A meta-analysis has found that brain training – or Computerised Cognitive Training (CCT) – can improve memory in people with mild cognitive impairment, suggesting it may prevent dementia, which can take hold within a year.
Researchers have found that engaging in computer-based brain training can improve memory and mood in older adults with mild cognitive impairment – but training is no longer effective once a dementia diagnosis has been made.
The team reviewed more than 20 years of research and showed that brain training could lead to improvements in global cognition, memory, learning and attention, as well as psychosocial functioning (mood and self-perceived quality of life) in people with mild cognitive impairment.
Conversely, when data from 12 studies of brain training in people with dementia was combined, results were not positive.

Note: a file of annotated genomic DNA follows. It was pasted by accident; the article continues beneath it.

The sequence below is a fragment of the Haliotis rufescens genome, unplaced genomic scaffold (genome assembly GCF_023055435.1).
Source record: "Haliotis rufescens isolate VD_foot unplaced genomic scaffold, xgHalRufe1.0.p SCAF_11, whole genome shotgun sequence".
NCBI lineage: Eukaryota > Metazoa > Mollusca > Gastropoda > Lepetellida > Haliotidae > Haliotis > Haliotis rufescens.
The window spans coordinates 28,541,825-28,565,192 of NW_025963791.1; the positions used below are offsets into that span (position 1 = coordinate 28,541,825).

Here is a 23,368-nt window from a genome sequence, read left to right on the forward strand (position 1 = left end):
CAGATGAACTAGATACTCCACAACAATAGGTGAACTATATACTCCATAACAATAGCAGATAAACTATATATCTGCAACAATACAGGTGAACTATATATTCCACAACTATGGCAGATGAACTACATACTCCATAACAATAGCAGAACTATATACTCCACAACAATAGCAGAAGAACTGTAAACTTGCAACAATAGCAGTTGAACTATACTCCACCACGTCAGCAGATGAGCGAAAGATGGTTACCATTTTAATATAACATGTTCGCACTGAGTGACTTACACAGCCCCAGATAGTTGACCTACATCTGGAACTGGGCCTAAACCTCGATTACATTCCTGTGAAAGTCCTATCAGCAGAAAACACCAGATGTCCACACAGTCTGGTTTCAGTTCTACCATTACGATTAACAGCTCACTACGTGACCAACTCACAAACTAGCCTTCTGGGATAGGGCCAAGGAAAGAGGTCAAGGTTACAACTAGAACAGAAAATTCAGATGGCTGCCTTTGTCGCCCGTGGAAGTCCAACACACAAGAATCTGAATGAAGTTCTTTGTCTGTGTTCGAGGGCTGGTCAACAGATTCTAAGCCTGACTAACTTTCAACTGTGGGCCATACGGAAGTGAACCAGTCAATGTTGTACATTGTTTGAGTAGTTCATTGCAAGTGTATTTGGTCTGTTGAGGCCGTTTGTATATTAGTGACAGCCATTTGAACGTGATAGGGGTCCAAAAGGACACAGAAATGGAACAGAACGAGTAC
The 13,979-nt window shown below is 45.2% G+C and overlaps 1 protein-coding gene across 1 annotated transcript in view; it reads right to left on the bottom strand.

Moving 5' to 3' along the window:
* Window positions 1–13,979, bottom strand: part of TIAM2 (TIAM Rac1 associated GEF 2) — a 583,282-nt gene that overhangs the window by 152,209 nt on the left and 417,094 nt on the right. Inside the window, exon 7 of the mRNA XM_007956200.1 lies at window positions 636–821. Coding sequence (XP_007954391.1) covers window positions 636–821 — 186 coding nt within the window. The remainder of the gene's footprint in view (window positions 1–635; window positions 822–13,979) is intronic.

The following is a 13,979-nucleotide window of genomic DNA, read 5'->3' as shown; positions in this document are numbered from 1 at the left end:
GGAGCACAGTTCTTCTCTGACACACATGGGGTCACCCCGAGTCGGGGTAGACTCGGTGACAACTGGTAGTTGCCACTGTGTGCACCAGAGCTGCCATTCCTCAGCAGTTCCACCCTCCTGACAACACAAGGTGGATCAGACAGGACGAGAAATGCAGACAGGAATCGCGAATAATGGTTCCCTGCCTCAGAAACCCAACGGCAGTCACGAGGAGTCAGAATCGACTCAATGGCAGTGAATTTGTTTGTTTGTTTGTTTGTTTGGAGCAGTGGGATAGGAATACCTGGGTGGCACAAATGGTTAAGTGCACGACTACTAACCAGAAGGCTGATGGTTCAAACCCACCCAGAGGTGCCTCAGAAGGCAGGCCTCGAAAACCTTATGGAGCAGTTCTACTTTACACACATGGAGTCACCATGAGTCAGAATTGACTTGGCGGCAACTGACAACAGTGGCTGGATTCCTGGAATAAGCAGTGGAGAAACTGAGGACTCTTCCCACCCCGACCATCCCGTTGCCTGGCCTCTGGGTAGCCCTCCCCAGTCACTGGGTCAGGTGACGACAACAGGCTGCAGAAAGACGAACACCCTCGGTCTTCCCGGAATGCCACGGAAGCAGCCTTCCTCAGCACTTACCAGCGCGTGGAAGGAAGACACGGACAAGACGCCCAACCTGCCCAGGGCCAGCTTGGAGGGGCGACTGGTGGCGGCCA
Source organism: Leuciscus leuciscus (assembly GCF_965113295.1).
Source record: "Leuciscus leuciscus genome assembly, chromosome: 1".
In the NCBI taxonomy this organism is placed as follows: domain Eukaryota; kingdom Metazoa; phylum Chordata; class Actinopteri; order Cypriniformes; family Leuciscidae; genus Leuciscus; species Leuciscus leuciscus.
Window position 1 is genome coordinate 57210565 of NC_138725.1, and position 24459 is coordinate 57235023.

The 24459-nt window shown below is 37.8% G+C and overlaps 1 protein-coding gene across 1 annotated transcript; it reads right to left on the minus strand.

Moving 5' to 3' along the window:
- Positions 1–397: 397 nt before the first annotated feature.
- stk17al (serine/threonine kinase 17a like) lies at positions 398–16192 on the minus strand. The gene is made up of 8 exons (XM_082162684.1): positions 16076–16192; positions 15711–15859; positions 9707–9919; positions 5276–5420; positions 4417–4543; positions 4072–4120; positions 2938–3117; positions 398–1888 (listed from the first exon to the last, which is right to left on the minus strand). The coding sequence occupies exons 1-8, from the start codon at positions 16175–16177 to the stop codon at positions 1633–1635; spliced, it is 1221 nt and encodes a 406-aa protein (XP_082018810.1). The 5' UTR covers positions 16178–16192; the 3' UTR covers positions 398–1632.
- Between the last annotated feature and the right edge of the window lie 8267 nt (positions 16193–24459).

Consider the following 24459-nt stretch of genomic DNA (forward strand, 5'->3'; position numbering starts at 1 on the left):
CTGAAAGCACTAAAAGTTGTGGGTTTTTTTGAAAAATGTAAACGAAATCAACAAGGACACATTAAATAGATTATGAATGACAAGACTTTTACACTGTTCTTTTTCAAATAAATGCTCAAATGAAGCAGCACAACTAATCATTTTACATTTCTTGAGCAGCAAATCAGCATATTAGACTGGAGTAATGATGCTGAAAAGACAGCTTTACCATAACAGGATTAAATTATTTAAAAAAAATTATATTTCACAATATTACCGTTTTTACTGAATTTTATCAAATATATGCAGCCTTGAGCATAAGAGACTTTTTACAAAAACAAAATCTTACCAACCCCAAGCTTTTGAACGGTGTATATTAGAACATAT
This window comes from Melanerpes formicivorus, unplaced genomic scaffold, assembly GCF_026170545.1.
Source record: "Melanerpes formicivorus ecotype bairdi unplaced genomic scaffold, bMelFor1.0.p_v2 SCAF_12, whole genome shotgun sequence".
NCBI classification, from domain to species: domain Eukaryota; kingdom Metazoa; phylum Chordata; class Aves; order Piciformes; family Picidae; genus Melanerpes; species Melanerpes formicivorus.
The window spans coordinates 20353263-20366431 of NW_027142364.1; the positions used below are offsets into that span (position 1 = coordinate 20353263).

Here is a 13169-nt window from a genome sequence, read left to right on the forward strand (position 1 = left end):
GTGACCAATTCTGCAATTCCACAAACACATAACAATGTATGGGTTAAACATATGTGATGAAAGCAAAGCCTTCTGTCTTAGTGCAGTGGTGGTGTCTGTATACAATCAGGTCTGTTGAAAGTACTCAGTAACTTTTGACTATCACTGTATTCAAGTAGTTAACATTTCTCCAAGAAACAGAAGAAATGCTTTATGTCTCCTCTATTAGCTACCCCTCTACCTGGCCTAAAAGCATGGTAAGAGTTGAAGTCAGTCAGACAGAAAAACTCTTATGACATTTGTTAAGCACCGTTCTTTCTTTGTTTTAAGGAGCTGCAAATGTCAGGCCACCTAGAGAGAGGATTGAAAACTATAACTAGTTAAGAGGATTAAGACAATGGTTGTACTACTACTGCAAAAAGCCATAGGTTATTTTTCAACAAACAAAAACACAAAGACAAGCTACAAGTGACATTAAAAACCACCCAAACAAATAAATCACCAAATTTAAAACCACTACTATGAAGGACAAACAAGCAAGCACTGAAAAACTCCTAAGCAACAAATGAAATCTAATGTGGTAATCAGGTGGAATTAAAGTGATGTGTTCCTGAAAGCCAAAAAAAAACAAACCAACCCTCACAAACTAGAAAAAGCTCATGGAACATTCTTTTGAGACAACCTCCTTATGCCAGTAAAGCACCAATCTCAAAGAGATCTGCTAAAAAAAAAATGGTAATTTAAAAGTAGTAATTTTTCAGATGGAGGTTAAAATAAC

Brain training is a treatment for enhancing memory and thinking skills by practising mentally challenging computer-based exercises – which are designed to look and feel like video games.
The team combined outcomes from 17 randomised clinical trials including nearly 700 participants, using a mathematical approach called meta-analysis, widely recognised as the highest level of medical evidence.
The results were published in the American Journal of Psychiatry.
Paper: “Computerized Cognitive Training in Older Adults With Mild Cognitive Impairment or Dementia: A Systematic Review and Meta-Analysis”
Reprinted from materials provided by the University of Sydney.